Updated: Feb 23
I joined my first job in the US at the AT&T Headquarters in Basking Ridge, New Jersey. Later that week, I rented a room in a home on Skyline Drive, up on a hill, a few miles away.
Stepping out to my old car at 7:30am sharp the next morning, I heard my landlady say, “Do you really think you should go to work today? There’s black ice outside.”
I replied that I had to go, it was a brand new job.
I started to walk along the driveway up to the street carefully. There was no snow at all, but there was a thin layer of ice on the black driveway. If I had any sense, I’d have turned around and gone back indoors right then; I was actually slip sliding uphill to the street level.
Instead, I reached my car, got inside and started to drive. When the road was flat the car was fine. But I was driving down a hill side and the street soon sloped. At the first short slope I realized that the brakes were only partially working. I kept driving cautiously through horizontal stretches and slight downward slopes.
Then came a steep slope and a sharp curve around the hill. I stopped the car before the slope to gauge the situation. Then I inched ahead.
A few yards into the slope I lost control of my car. Full application of brakes did not stop the motion forward. The car was sliding forward. I thought it best to steer the car sharply towards the right sidewalk where snow was piled up. As I did so, I accelerated slightly so that the front right of the car would get buried in and trapped by the snowbank. It did. But the back of the car slid down until the car blocked the downhill lane completely. Then the sliding stopped and the car stood still.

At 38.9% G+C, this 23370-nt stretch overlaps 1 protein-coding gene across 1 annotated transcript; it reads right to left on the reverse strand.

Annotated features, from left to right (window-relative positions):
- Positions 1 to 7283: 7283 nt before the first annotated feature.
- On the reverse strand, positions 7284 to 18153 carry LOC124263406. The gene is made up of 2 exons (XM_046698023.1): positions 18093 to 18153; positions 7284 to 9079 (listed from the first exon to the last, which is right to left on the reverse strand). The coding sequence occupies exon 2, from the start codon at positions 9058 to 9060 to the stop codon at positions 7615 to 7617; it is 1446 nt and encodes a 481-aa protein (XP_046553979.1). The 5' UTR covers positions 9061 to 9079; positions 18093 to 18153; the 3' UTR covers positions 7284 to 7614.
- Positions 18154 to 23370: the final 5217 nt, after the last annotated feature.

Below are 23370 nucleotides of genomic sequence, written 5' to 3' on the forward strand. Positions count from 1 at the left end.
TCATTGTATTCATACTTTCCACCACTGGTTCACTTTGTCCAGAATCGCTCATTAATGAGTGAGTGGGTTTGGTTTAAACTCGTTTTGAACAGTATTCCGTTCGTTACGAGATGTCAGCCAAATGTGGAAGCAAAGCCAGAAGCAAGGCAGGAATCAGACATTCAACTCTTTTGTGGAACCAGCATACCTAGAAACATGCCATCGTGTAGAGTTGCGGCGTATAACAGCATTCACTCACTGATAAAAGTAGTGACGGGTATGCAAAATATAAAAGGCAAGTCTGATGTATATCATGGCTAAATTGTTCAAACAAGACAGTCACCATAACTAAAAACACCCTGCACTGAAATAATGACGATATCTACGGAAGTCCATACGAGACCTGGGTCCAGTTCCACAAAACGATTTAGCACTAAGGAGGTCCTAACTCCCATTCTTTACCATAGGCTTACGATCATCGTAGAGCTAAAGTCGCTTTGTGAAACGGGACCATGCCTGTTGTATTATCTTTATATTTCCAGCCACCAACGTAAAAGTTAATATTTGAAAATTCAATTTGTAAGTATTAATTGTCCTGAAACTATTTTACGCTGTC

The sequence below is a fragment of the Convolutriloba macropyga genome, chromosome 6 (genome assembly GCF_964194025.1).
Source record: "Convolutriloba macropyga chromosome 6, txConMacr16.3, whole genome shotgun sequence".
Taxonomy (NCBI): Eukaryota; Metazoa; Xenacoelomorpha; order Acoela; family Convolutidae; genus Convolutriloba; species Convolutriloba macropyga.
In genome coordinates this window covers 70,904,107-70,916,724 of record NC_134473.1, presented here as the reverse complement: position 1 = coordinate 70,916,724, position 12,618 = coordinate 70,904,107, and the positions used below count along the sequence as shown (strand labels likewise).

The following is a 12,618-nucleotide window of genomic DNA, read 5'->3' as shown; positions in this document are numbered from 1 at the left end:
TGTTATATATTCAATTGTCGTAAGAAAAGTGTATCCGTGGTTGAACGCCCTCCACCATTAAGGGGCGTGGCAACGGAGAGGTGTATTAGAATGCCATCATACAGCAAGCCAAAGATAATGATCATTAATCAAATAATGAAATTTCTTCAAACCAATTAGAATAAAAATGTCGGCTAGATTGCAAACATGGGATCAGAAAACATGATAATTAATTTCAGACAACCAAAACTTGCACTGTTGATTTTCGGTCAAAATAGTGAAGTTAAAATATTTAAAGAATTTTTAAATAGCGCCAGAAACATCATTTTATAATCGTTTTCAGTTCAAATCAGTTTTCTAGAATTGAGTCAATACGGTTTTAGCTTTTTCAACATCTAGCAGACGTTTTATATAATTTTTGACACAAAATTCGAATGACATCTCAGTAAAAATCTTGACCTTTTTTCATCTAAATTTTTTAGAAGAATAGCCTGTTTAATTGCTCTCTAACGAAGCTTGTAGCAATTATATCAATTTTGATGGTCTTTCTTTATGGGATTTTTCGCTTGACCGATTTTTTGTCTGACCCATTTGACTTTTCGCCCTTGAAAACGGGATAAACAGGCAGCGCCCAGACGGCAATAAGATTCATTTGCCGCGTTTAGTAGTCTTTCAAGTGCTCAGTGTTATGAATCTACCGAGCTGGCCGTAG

I opened the door and got out gingerly, hoping the car wouldn’t slide further. Closing the door softly I leapt clear to the safety of snow on the sidewalk.
As I stood there trying to envision the recovery process, I wondered if a tow truck could make it up the hill. The man of the adjoining house came out and remarked that I did exactly what I should have done. I didn’t tell him about my landlady’s advice - not to venture out today. He invited me inside but I was terrified that another car would appear at the top of the slope and slide into mine. This gentleman actually brought me a cup of steaming coffee, and went back inside.
I called 911, finished the coffee and stood there wondering how I could resolve the situation, as mobile police units were unable to respond to emergency calls.
Then, hallelujah, a police car, with chains on its tires, appeared at the top of the slope. I ran forward, with both my hands forward to stop it from coming further down the slope.
The officer said that it would be awhile before tow trucks became operational - he placed a call to a tow truck operator - and invited me in to the warmth of his car, as he was going to stay put. I got into the police car. The gentleman was listening to Howard Stern on the radio.
For those of you who have not heard the name, Howard Stern was (is?) a “shock jock(ey)” who became a national name with cutting edge radio ribaldry. (US male residents over 40, please don’t deny listening to him - only in your cars).
At that hour, Howard was describing his encounter with a scantily clad Indian woman in a saree, on the air. The officer was slightly embarrassed, and said that that’s the way Howard talks.
A tow truck showed up a half hour later (with chains on tires) and straightened out my car so that it was now aligned with the road (adjoining the kerb) and not blocking it. The operator expressed an inability to tow my car up (or down) the icy road.
I thanked everybody and walked back to the home in which I had rented my room the day before.
The owner, Doug, drove me to my office in his four wheel drive an hour later, when the ice had melted from the surface of the roads. He also brought me back to my car after work and I was able to safely drive back home.
Hmmmm…..why do I remember Doug’s name and not that of his wife?